Macs are Safer than PCs, Right?

Great rivalries always spawn the greatest battles. And while there are many examples we could point to, perhaps none are as heated and controversial as the war that’s constantly waging between Mac and PC.

Sony recently released a statement saying last year’s data breach cost $15 million. Other corporate giants have faced similar attacks, and we’ve seen bugs like Shellshock and Heartbleed cause a lot of panic. Unfortunately, advancements in technology have simultaneously created an era of computer viruses and malware, meaning people need to consider security whenever making tech purchases. So with this in mind, which computer system, Mac or PC, will keep your information better protected from external threats?

Before getting started, it’s important to clarify the parameters. When discussing the Mac versus PC debate, it’s often a comparison of Apple’s OS X and Microsoft’s Windows. Nothing against Linux, but 98% of machines run these other two systems, so it’s more relevant to focus on them. Also, when we discuss security threats, we are focusing primarily on virus and malware attacks.

With those specifics in place, which system is safer? I would have to put my money on OS X right now. Actually, maybe safer isn’t the best way of putting it. Instead, let’s just say that OS X is less likely to face attacks.

“There’s nothing inherent in how OS X is built that makes it much more resistant to viruses”

You may remember almost a decade ago when Apple started its Get A Mac campaign. It focused on the key benefits of owning an Apple machine over a traditional Windows computer, in the hopes of converting people to Mac. One of the ads alluded to the fact that Windows machines were more likely be infected with viruses than their Mac counterparts. Many interpreted this as Macs being invulnerable to viruses and malware. This, of course, is far from the truth.

Despite what some people may say, there’s nothing inherent in how OS X is built that makes it much more resistant to viruses or malware. And for those who still aren’t convinced, back in 2010 and 2011, Apple users faced the OS X Pinhead and BlackHole RAT trojan viruses that infected thousands of computers. More recently, there was the Mac Flashback trojan. It’s pretty well documented that Macs can, and do, get viruses.

With that being said, how can I then claim they’re safer? Well, despite these specific examples, there are far more viruses and malware that target Windows machines than any other system. Despite what you might think based on the ever-growing popularity of Apple, 90% of the world's computers still run Windows.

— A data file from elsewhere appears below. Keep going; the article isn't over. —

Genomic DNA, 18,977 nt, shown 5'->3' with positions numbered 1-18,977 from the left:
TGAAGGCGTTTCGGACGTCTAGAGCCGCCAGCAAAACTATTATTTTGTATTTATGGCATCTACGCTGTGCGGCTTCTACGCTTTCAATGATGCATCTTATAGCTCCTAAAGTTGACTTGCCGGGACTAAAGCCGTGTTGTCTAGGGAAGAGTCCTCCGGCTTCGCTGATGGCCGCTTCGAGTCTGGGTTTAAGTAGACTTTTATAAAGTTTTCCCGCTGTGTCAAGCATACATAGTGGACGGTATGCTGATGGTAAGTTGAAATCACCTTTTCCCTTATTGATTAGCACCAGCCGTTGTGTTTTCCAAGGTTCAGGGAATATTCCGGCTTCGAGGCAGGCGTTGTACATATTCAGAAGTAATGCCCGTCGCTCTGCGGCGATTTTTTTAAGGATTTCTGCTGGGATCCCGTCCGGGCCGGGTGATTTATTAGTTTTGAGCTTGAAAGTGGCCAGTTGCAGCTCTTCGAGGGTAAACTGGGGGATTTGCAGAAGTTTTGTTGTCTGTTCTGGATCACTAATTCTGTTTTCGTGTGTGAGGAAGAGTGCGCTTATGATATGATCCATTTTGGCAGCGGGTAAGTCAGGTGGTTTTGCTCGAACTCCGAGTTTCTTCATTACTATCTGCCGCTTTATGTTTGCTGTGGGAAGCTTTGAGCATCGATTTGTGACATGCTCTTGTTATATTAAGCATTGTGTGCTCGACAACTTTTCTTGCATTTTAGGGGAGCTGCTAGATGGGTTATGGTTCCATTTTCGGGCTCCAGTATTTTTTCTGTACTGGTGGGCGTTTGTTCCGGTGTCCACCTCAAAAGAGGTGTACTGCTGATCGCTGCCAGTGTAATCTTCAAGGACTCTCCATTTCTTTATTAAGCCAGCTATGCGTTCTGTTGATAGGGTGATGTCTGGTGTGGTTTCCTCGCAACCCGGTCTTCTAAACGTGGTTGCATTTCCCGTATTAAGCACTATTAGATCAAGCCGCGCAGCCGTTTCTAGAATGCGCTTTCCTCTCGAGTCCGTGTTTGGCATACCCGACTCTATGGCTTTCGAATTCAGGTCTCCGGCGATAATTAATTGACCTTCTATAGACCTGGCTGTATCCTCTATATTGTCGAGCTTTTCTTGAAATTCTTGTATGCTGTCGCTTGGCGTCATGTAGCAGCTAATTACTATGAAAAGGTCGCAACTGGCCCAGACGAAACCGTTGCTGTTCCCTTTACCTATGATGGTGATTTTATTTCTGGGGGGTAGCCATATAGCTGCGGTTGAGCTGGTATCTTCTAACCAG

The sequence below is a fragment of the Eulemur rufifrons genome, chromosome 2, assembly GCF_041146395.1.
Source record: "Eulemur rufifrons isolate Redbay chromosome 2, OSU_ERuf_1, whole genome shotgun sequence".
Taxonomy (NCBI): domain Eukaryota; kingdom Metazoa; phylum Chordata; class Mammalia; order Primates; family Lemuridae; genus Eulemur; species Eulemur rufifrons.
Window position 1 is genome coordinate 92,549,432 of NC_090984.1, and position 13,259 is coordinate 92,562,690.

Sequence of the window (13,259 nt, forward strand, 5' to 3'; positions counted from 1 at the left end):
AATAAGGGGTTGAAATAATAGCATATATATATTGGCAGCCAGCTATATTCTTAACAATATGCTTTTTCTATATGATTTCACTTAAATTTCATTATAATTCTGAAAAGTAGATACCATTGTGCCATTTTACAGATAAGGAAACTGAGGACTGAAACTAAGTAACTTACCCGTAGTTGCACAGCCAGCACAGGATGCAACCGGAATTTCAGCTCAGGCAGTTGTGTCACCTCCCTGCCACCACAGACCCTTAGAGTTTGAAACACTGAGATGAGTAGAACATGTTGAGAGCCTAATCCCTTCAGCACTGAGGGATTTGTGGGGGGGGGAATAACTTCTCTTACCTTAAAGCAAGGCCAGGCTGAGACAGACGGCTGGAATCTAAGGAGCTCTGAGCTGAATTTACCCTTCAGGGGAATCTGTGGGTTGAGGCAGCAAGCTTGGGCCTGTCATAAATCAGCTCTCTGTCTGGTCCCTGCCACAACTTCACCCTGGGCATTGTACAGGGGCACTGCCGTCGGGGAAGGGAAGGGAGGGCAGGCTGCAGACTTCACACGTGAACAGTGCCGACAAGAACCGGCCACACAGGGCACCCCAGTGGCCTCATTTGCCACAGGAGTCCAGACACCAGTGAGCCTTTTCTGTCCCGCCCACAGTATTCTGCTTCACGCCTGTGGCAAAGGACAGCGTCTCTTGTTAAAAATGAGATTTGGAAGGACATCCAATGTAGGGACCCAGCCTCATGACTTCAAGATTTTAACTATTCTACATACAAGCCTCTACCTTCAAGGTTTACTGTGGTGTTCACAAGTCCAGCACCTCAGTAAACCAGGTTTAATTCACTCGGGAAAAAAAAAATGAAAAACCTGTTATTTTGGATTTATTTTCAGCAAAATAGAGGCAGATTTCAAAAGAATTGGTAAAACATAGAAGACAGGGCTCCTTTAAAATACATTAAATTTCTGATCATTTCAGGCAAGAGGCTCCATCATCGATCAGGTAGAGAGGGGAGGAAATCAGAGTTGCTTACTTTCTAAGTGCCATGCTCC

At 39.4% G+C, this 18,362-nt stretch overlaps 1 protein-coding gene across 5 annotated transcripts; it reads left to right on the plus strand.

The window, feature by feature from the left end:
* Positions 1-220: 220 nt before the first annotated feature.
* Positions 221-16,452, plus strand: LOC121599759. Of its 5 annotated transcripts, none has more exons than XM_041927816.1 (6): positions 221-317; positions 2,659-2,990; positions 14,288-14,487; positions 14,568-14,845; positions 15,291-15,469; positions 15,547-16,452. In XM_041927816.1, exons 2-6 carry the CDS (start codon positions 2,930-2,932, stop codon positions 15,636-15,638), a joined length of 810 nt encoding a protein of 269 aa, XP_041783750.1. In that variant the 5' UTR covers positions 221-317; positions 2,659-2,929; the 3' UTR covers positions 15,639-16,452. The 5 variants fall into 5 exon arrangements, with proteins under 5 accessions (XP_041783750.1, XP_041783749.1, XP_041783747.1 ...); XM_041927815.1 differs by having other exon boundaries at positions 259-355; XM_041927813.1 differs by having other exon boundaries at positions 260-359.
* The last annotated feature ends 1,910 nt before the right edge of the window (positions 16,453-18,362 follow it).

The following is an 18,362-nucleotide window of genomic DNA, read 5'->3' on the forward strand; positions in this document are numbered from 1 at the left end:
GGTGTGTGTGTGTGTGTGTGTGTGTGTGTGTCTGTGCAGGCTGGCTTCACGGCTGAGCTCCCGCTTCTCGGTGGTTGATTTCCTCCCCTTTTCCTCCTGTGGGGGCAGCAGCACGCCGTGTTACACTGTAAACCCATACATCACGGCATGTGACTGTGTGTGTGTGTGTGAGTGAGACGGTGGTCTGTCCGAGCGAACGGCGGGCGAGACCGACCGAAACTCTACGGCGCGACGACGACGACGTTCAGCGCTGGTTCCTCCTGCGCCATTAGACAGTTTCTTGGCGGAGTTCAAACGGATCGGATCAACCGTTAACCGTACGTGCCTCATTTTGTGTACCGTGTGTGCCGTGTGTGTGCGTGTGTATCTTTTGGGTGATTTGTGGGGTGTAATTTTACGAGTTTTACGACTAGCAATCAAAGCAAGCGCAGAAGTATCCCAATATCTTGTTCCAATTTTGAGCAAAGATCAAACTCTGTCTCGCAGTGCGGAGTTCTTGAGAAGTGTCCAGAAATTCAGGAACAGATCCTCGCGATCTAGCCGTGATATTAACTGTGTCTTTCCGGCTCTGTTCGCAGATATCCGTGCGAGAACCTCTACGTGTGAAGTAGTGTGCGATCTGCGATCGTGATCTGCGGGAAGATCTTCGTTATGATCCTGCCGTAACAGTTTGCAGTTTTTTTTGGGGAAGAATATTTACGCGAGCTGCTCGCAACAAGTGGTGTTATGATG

If you were a hacker, and were creating a virus or malware to target as many machines as possible and cause widespread attacks, you would focus your efforts on what will create the greatest return. If you’re looking to cause the most damage, and increase your chances of success, you’re going to target the most common computer system. Essentially, Macs are safer because statistically you’re less likely to be infected due to the lower number of viruses built to infect OS X. 

This idea is further reinforced in the mobile market. When it comes to smartphones and tablets, the debate is iOS against Android. Numbers show that more than 90% of mobile malware exists on Androids. Why? Well, because Android owns over 80% of the mobile market.

In the era of BYOD and questions regarding BYOD security, it’s important to know which devices are more likely to be targeted. That way, your organization can build additional protections that provide improved security. However, just to repeat and clarify, no operating system is perfect. Just because everyone who works for you uses MacBooks and iPhones doesn’t mean they’ll never have a virus. You’ll always need additional tools to help protect devices and your network.

About the Author

Rick Delgado is a business technology consultant for several Fortune 500 companies. He is also a frequent contributor to news outlets such as Wired, Tech Page One, and Cloud Tweaks. Rick enjoys writing about the intersection of business and new innovative technologies.

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